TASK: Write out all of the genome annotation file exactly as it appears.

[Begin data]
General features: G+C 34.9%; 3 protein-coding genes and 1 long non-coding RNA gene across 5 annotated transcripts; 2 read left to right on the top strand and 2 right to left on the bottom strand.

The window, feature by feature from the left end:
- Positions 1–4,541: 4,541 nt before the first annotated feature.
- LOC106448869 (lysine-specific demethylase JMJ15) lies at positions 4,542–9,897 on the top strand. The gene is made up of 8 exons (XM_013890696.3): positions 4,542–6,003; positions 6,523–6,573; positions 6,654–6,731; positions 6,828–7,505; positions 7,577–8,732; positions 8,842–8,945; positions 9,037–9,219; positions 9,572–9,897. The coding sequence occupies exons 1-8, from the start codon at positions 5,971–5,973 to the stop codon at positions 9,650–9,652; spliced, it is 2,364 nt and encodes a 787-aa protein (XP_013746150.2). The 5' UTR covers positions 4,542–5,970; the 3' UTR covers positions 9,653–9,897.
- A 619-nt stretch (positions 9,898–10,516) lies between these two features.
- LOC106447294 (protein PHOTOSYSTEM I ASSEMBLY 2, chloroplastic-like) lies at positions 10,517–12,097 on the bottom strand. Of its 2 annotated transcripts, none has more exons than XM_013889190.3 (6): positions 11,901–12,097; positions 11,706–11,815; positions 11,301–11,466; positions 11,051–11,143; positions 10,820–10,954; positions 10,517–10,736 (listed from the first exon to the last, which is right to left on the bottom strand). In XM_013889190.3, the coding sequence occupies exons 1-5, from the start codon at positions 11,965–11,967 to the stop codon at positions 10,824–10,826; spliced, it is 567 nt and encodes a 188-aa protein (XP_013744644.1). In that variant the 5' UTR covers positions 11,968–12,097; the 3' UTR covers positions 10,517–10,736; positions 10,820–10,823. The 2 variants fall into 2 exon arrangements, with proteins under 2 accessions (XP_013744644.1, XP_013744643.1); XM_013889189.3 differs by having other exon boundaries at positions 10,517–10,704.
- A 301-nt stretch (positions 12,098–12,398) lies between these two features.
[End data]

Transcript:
General features: G+C 34.9%; 3 protein-coding genes and 1 long non-coding RNA gene across 5 annotated transcripts; 2 read left to right on the top strand and 2 right to left on the bottom strand.

The window, feature by feature from the left end:
- Positions 1–4,541: 4,541 nt before the first annotated feature.
- LOC106448869 (lysine-specific demethylase JMJ15) lies at positions 4,542–9,897 on the top strand. The gene is made up of 8 exons (XM_013890696.3): positions 4,542–6,003; positions 6,523–6,573; positions 6,654–6,731; positions 6,828–7,505; positions 7,577–8,732; positions 8,842–8,945; positions 9,037–9,219; positions 9,572–9,897. The coding sequence occupies exons 1-8, from the start codon at positions 5,971–5,973 to the stop codon at positions 9,650–9,652; spliced, it is 2,364 nt and encodes a 787-aa protein (XP_013746150.2). The 5' UTR covers positions 4,542–5,970; the 3' UTR covers positions 9,653–9,897.
- A 619-nt stretch (positions 9,898–10,516) lies between these two features.
- LOC106447294 (protein PHOTOSYSTEM I ASSEMBLY 2, chloroplastic-like) lies at positions 10,517–12,097 on the bottom strand. Of its 2 annotated transcripts, none has more exons than XM_013889190.3 (6): positions 11,901–12,097; positions 11,706–11,815; positions 11,301–11,466; positions 11,051–11,143; positions 10,820–10,954; positions 10,517–10,736 (listed from the first exon to the last, which is right to left on the bottom strand). In XM_013889190.3, the coding sequence occupies exons 1-5, from the start codon at positions 11,965–11,967 to the stop codon at positions 10,824–10,826; spliced, it is 567 nt and encodes a 188-aa protein (XP_013744644.1). In that variant the 5' UTR covers positions 11,968–12,097; the 3' UTR covers positions 10,517–10,736; positions 10,820–10,823. The 2 variants fall into 2 exon arrangements, with proteins under 2 accessions (XP_013744644.1, XP_013744643.1); XM_013889189.3 differs by having other exon boundaries at positions 10,517–10,704.
- A 301-nt stretch (positions 12,098–12,398) lies between these two features.